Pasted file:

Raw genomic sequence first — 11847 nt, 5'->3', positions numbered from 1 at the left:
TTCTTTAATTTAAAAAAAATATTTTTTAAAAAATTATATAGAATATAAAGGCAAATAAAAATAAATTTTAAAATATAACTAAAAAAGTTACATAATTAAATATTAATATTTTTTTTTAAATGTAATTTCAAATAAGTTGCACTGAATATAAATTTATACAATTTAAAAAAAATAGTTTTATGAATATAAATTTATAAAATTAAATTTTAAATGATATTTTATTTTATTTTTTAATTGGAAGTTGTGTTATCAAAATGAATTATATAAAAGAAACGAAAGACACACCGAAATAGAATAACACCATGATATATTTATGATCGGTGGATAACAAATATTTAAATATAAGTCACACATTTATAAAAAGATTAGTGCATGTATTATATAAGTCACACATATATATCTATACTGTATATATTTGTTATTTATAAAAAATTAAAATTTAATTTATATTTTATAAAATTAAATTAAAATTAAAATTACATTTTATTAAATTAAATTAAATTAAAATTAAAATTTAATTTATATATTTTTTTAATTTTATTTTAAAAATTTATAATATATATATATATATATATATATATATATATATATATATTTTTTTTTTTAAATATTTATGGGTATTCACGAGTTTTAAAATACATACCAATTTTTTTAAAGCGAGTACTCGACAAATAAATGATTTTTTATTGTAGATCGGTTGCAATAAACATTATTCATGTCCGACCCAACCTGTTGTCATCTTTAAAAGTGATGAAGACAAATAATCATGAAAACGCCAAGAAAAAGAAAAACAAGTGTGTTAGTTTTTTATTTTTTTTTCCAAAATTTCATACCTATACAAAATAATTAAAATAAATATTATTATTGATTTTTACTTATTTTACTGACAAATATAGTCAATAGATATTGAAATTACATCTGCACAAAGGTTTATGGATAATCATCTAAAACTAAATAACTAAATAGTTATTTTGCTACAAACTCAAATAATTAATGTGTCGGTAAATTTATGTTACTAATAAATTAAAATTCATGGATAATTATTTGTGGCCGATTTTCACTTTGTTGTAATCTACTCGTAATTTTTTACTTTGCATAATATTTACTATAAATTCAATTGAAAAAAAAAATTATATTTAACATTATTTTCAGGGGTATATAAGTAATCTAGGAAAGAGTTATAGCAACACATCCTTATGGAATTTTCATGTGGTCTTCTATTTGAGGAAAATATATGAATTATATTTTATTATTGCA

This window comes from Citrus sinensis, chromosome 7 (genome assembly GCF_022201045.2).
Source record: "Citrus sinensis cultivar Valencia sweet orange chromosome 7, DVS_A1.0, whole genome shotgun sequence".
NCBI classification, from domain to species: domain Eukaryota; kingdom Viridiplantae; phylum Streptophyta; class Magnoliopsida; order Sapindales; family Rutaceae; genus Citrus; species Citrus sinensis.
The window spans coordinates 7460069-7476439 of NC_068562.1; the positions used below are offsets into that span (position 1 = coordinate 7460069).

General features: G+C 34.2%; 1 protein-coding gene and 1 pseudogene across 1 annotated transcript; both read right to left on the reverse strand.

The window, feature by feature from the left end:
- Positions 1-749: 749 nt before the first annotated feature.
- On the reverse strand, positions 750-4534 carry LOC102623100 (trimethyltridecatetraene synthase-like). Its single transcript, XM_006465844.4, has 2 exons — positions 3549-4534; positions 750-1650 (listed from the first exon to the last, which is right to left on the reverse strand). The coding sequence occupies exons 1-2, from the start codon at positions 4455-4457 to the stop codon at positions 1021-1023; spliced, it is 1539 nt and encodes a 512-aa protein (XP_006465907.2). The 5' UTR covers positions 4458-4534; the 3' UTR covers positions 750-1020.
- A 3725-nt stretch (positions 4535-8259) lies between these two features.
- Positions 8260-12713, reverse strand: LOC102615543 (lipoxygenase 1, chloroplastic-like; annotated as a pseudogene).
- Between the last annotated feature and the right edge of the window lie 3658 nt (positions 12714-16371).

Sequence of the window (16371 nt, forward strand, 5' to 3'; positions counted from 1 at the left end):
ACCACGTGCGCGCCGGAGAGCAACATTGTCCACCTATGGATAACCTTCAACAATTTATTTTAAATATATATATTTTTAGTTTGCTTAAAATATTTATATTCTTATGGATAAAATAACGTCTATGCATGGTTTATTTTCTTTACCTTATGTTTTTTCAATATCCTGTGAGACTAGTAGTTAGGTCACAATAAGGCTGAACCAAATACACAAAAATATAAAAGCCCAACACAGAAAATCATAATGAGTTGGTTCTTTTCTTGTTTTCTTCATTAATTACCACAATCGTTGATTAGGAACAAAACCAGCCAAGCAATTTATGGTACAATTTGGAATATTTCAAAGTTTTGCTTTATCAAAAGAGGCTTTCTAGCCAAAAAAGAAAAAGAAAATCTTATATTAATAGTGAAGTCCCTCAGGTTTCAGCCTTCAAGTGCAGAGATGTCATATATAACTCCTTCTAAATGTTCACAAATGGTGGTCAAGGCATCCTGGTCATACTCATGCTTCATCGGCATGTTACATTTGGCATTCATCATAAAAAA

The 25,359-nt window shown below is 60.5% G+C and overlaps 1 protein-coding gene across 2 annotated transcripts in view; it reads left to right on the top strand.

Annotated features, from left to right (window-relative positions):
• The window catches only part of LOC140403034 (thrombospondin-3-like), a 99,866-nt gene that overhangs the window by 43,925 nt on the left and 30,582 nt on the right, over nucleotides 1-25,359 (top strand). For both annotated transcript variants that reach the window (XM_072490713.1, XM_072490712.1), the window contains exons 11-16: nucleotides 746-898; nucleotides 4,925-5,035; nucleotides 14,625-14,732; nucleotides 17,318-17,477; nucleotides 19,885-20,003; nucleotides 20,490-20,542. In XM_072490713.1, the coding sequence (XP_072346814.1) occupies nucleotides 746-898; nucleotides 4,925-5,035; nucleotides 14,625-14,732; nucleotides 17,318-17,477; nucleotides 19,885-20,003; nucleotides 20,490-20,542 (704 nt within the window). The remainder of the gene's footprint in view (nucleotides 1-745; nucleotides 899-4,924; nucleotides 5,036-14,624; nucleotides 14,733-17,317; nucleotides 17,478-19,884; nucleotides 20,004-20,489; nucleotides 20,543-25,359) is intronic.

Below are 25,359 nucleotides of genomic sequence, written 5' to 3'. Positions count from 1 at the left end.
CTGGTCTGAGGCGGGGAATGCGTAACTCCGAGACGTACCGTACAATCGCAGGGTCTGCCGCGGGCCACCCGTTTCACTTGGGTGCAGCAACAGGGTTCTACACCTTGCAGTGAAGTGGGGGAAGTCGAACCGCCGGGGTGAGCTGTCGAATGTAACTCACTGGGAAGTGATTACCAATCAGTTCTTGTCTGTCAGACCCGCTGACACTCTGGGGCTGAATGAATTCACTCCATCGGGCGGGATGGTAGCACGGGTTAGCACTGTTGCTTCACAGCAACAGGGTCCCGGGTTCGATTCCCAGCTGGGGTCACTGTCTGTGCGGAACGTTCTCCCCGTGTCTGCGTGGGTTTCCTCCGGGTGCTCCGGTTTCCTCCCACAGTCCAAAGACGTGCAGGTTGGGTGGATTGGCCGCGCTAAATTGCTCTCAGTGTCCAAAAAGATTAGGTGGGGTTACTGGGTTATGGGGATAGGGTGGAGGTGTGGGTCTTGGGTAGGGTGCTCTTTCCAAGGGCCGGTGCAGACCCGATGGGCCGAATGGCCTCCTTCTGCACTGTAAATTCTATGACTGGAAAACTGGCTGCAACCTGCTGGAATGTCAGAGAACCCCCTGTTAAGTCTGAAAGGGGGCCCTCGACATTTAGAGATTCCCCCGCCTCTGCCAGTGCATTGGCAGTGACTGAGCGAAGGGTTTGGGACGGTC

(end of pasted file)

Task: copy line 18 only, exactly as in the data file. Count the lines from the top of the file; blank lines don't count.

• The window catches only part of LOC140403034 (thrombospondin-3-like), a 99,866-nt gene that overhangs the window by 43,925 nt on the left and 30,582 nt on the right, over nucleotides 1-25,359 (top strand). For both annotated transcript variants that reach the window (XM_072490713.1, XM_072490712.1), the window contains exons 11-16: nucleotides 746-898; nucleotides 4,925-5,035; nucleotides 14,625-14,732; nucleotides 17,318-17,477; nucleotides 19,885-20,003; nucleotides 20,490-20,542. In XM_072490713.1, the coding sequence (XP_072346814.1) occupies nucleotides 746-898; nucleotides 4,925-5,035; nucleotides 14,625-14,732; nucleotides 17,318-17,477; nucleotides 19,885-20,003; nucleotides 20,490-20,542 (704 nt within the window). The remainder of the gene's footprint in view (nucleotides 1-745; nucleotides 899-4,924; nucleotides 5,036-14,624; nucleotides 14,733-17,317; nucleotides 17,478-19,884; nucleotides 20,004-20,489; nucleotides 20,543-25,359) is intronic.